The wait for BioShock Infinite‘s final DLC (Burial at Sea: Episode 2) is finally over. Fans of the series have been wondering what it would be like to play as Elizabeth for the longest time since the announcement. Will you get to open tears and jump between universes? Sadly, you don’t. But there is a good reason for it, or so we are told.
One trend that I have noticed across all the BioShock Infinite series is how the story opens in a utopia setting. It was so beautiful, I spent close to half an hour just playing tourist and soaking in the atmosphere. It was nice to see that Irrational kept that trait of Elizabeth interacting with her surroundings – there were times you could hear her humming along to the melody of the song playing in the background. The little things that most players tend to miss are the treasures to those who are invested in the game.
The story picks up immediately where you left off in Episode 1. Upon returning back to Rapture, the nostalgia and darkness settle in pretty fast. At the beginning, you are almost certain that you could take on any foe that comes your way. You assume you are going to Booker your way through the level with guns blazing and throwing every conceivable vigor powers you have at them, but if you have not heard, Episode 2 is 90% stealth (just my estimate). They were not lying. The new gameplay takes awhile to get used to, but it is not so far off from the previous sequel that it would alienate the player. You will come across a new lock picking system, vigors and weapons that will put your skills to the test. Never have I been so calculative about my ammo usage nor cautious in an FPS game before. But it was also through these limitations that made me fully utilize my whole inventory (which is rare). Nothing goes to waste.
There was a sense of personal achievement whenever I managed to take down or sneak past a large group of mad men with the little I had. What took me by surprise was how even though I had to revisit majority of the levels in Burial at Sea: Episode 2 more than once, it did not seem repetitive at all because the layout of the levels allowed you to get to your destination in more than one way. And if you take the time to explore, you will find hidden gems that can aid you. The familiarity I had with revisiting each stage gave me the upper-hand over the enemies. And trust me, any advantage you can find, you take without question.
Needless to say that Courtnee Draper (voice of Elizabeth), Troy Baker (voice of Booker Dewitt) and the rest of the cast did a superb job in breathing life into the characters and immersing the player into their shoes. Especially Courtnee Draper, who delivered a range of emotions convincingly into a single character that fluctuated between the two extreme ends of the human emotional spectrum – on one end, an innocent and naive young lady and on the other, a murderer on the verge of losing her sanity while trying to make sense of things in the midst of self-doubt and disbelief.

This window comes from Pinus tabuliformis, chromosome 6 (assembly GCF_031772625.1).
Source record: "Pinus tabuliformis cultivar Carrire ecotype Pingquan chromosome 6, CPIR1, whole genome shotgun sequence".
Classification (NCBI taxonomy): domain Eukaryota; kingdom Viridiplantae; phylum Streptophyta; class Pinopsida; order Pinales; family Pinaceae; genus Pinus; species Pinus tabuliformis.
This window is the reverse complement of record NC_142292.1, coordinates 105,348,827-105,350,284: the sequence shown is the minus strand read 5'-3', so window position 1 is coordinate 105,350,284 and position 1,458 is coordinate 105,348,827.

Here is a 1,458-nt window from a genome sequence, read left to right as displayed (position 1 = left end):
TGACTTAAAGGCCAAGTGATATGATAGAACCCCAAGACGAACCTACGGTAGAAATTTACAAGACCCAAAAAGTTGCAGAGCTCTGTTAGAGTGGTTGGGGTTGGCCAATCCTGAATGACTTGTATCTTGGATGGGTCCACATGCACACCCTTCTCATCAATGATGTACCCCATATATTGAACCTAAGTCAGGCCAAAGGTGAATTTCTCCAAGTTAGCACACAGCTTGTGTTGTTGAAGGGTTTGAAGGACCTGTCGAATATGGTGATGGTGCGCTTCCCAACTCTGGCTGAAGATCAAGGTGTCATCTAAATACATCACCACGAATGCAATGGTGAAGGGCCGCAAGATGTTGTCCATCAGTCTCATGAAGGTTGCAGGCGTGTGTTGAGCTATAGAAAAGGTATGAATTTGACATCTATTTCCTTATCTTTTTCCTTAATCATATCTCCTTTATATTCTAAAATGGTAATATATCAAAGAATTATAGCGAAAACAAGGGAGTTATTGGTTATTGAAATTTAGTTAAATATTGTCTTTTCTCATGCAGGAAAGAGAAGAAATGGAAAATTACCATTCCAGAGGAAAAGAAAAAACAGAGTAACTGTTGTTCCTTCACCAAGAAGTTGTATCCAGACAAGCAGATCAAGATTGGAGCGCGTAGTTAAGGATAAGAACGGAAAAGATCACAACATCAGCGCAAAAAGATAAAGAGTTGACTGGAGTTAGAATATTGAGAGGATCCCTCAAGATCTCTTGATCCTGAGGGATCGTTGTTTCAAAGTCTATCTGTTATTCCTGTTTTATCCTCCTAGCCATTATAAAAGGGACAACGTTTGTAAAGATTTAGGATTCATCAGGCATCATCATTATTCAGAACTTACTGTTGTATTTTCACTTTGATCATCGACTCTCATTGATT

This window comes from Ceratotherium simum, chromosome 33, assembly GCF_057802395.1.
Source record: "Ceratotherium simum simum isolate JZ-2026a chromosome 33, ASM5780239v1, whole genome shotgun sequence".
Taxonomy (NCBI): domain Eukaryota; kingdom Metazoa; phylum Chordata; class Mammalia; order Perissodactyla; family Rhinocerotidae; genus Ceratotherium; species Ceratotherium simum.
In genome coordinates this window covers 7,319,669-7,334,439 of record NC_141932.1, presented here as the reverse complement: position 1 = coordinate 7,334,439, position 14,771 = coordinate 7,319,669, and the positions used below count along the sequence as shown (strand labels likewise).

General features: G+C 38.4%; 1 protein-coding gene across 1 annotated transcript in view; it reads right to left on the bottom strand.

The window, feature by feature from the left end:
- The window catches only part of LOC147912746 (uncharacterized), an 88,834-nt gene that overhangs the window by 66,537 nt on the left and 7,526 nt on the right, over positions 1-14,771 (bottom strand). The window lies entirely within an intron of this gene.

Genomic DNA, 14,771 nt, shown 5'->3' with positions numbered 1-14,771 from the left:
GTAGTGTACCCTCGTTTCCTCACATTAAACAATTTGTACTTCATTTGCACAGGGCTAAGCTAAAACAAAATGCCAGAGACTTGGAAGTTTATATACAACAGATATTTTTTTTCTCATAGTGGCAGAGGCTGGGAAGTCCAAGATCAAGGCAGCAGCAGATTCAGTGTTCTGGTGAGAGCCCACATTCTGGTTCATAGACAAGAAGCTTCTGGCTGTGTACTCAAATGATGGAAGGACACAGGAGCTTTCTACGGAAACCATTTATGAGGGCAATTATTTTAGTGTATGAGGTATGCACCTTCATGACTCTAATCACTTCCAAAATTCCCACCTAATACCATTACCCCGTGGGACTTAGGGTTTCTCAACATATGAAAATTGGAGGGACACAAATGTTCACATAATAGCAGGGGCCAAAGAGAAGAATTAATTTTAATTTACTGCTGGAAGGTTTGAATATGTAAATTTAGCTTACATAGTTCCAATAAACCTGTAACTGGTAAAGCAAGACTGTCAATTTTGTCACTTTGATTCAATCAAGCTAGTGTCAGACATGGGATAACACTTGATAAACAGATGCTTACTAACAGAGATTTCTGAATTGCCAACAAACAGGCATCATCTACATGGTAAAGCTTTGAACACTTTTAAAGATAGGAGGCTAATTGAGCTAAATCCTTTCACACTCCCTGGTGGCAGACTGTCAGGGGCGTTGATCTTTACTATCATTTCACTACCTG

Overall, this final DLC did not disappoint and even took me by surprise me at certain points. It was also a nice reunion to see all the key characters from the first BioShock and Infinite make a final appearance in the sequel.
From a filmmaker’s standpoint, I am just in awe of how Ken Levine was able to conceive and create a universe that could make sense of different narratives that connected a city that lay in the depths of the ocean to a floating city in the clouds, taking into consideration the complexity and laws of how multi-dimensional travel were weaved in-between them. Sure, there were loopholes in the story that people have pointed out and even questionable decisions made on the directions taken on certain characters like Daisy Fitzroy which made me cringe as well. But BioShock in reality can churn out infinite sequels with the same characters and it would still make sense, how many games out there can do the same? I could probably count them with my hand.
A tip to those who have yet to play the DLC, pay attention to the sights and sounds of the environment around you, for it is a character in itself and one worth getting to know.
Kudos to the team at Irrational Games and everyone else who were involved in creating the game. You will be missed.
Melissa started playing video games ever since she could read and write. After stepping down from the professional gaming scene in 2008, Melissa now spends most of her time playing FPS and RPG games with her friends. Having a background in filmmaking, she is particularly interested in games with great storytelling and transmedia elements.